Keloid Scars: Causes, Treatment, and Prevention
Understanding Keloid Scars
Keloid scars are a type of overgrown, thick, raised scar tissue that forms as a result of an abnormal healing process. They often extend beyond the borders of the original wound and can continue to grow over time. Keloids can develop following skin injuries such as burns, cuts, piercings, or even acne. Some individuals are more prone to developing keloids due to genetic factors.
Treatment Options for Keloid Scars
Several treatment options are available for keloid scars, depending on the size, location, and severity of the scar. It’s important to note that keloids can be challenging to treat, and a combination of treatments may be necessary to achieve the desired results. Treatment options include:
- Corticosteroid injections: Intralesional corticosteroid injections, such as triamcinolone acetonide, can help to reduce inflammation, flatten the scar, and alleviate symptoms like pain and itching. This treatment usually requires multiple injections at intervals of 4-6 weeks.
- 5-fluorouracil (5-FU) injections: Another option for treating keloids is the use of 5-FU injections, which may be combined with corticosteroids to enhance their effectiveness. This treatment can help reduce the size of the scar and prevent recurrence after surgical removal.
- Cryotherapy: This treatment involves freezing the keloid with liquid nitrogen, which can help reduce its size and appearance. Cryotherapy may be used alone or in combination with other treatments, such as corticosteroid injections or silicone sheeting.
- Laser therapy: Lasers, such as Excel V 532 long-pulse laser and laser genesis, can help to reduce the size, thickness, and redness of keloid scars. Multiple sessions may be needed to achieve the desired results, and lasers may be used in combination with other treatments.
- Surgical removal: In some cases, surgical removal of the keloid may be necessary. However, there’s a risk of recurrence or even worsening of the scar after surgery. To minimise this risk, surgery is often combined with other treatments, such as corticosteroid injections or radiation therapy.
- Radiation therapy: Low-dose radiation therapy can be used after surgical removal of a keloid to reduce the risk of recurrence. This treatment should be used with caution due to the potential risk of long-term side effects, such as radiation-induced cancers.
- Pressure therapy or silicone sheeting: Applying pressure to the keloid or using silicone sheets or gels can help flatten the scar and reduce its size. This treatment is usually most effective when started early in the scar’s development and used consistently for several months.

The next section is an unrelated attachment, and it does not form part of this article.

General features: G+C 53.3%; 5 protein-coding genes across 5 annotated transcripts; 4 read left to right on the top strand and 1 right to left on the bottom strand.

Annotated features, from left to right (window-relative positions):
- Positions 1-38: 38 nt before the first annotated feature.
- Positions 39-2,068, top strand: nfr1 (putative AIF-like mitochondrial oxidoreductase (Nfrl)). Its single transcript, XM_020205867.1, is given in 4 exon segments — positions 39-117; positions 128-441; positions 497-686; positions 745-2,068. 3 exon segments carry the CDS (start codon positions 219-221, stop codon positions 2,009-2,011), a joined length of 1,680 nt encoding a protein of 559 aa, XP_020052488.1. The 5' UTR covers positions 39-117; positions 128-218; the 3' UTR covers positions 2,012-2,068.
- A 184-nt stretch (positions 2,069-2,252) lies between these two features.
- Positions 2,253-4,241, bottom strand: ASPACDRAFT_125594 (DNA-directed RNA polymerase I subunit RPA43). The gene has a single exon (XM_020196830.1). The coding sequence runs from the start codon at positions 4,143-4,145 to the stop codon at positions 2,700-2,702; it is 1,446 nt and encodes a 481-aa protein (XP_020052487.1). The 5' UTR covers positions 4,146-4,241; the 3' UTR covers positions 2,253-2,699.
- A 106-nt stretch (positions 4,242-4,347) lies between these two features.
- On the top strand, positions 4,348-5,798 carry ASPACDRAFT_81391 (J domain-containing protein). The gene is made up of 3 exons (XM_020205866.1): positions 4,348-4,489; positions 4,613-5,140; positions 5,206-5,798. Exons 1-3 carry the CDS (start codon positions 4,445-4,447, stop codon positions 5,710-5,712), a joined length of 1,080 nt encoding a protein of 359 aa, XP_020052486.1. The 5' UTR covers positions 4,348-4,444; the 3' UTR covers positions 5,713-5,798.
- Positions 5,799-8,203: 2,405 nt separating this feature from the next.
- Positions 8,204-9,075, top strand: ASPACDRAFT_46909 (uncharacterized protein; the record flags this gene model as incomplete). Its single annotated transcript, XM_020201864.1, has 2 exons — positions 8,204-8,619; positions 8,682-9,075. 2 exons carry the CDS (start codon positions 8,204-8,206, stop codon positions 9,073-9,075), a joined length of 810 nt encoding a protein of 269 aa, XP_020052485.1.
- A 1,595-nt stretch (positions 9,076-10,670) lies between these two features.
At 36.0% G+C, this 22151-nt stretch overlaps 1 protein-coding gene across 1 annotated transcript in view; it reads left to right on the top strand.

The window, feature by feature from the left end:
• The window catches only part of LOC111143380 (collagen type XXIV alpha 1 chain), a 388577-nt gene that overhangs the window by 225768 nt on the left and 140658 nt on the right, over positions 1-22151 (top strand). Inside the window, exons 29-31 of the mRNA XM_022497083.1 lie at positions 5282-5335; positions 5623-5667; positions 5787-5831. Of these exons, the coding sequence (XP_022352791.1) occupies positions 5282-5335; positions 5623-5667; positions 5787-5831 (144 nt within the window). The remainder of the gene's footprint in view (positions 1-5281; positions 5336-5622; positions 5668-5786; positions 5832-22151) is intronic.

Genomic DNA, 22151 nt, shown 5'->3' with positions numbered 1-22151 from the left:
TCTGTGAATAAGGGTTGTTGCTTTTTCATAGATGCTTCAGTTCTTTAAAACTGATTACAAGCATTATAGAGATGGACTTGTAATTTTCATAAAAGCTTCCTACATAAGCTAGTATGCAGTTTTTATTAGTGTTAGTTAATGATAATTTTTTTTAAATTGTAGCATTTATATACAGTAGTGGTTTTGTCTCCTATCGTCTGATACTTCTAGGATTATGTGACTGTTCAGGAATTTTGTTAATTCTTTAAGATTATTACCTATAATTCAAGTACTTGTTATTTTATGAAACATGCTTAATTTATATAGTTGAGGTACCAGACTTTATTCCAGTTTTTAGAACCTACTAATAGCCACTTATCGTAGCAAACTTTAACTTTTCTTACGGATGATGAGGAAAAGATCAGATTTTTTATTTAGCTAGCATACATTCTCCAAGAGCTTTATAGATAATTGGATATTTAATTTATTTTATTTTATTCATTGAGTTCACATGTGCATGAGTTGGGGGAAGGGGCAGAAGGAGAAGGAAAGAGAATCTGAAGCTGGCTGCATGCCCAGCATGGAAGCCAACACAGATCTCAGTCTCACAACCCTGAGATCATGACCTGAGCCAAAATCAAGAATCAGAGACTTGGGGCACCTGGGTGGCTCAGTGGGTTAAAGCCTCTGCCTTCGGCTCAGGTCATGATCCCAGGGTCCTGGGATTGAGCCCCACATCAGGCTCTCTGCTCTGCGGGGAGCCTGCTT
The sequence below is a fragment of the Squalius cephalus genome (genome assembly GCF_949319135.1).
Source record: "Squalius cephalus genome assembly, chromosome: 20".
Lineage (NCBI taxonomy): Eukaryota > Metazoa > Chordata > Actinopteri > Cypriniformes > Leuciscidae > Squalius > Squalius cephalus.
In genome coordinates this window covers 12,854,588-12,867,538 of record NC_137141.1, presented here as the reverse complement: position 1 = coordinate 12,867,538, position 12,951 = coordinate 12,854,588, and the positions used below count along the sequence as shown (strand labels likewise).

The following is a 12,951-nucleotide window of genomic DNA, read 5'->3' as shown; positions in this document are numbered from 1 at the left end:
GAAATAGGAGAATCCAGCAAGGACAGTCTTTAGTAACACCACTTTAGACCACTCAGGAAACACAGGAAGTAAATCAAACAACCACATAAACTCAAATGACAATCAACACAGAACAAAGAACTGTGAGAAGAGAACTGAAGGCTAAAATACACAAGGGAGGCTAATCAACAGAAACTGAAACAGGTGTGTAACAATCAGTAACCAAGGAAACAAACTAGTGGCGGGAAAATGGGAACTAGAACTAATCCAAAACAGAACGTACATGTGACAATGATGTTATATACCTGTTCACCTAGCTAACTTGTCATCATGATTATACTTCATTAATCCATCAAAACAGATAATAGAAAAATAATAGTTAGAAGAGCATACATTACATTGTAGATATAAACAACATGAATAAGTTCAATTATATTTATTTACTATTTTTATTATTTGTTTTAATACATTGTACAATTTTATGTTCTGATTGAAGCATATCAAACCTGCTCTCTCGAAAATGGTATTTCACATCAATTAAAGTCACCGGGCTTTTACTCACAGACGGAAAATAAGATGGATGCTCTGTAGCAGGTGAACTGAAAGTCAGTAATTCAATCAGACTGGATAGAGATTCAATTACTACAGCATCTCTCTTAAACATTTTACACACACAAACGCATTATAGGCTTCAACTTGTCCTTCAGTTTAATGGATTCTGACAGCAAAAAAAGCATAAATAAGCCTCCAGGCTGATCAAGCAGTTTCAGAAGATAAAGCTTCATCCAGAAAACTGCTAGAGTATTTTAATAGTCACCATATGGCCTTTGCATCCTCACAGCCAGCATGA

- Managing underlying conditions: In cases where keloids are related to underlying skin conditions, such as trunkal acne, managing the primary issue can help prevent the formation of new scars. A dermatologist can recommend appropriate acne treatments, including topical and oral medications, to help control breakouts and reduce the risk of keloid development.
It’s important to work closely with a dermatologist experienced in treating keloid scars, as they can evaluate your condition and recommend the most appropriate treatment plan tailored to your specific needs.
Prevention and Care for Keloid Scars
Preventing keloid formation is an essential aspect of managing these scars. While not all keloids can be avoided, taking certain precautions may reduce the likelihood of their development:
- Minimise skin trauma: Be cautious when undergoing elective skin procedures such as piercings, tattoos, or cosmetic surgeries. If you’re prone to keloids, discuss your concerns with your healthcare provider before undergoing any procedure that may cause skin injury.
- Proper wound care: After any skin injury, ensure proper wound care to promote healing and reduce the risk of infection. Keep the area clean and protected with a sterile dressing and avoid picking at scabs.
- Silicone sheets or gels: Applying silicone sheets or gels to healing wounds may help prevent keloid formation by providing a protective barrier and maintaining a moist environment that promotes proper healing.
- Sun protection: Protect your skin from sun exposure, as ultraviolet (UV) rays can cause keloids to become darker and more noticeable. Apply a broad-spectrum sunscreen with an SPF of 30 or higher, wear protective clothing, and seek shade when outdoors.
In addition to prevention, it’s essential to monitor any existing keloid scars for changes in size, colour, or texture. If you notice any new symptoms, such as pain, itching, or an increase in the scar’s size, consult a dermatologist for a thorough evaluation and appropriate treatment recommendations.
When to see a dermatologist
It’s important to consult a dermatologist for keloid scars if experience pain, itching, or discomfort, notice growth or changes in the scar’s appearance, or if the scar impacts your self-esteem or emotional well-being. If over-the-counter treatments have not been successful, a dermatologist can offer advanced treatment options and provide guidance on preventive measures and coping strategies. Early intervention and professional guidance can significantly improve the management of keloid scars and ensure the best possible care tailored to your unique situation.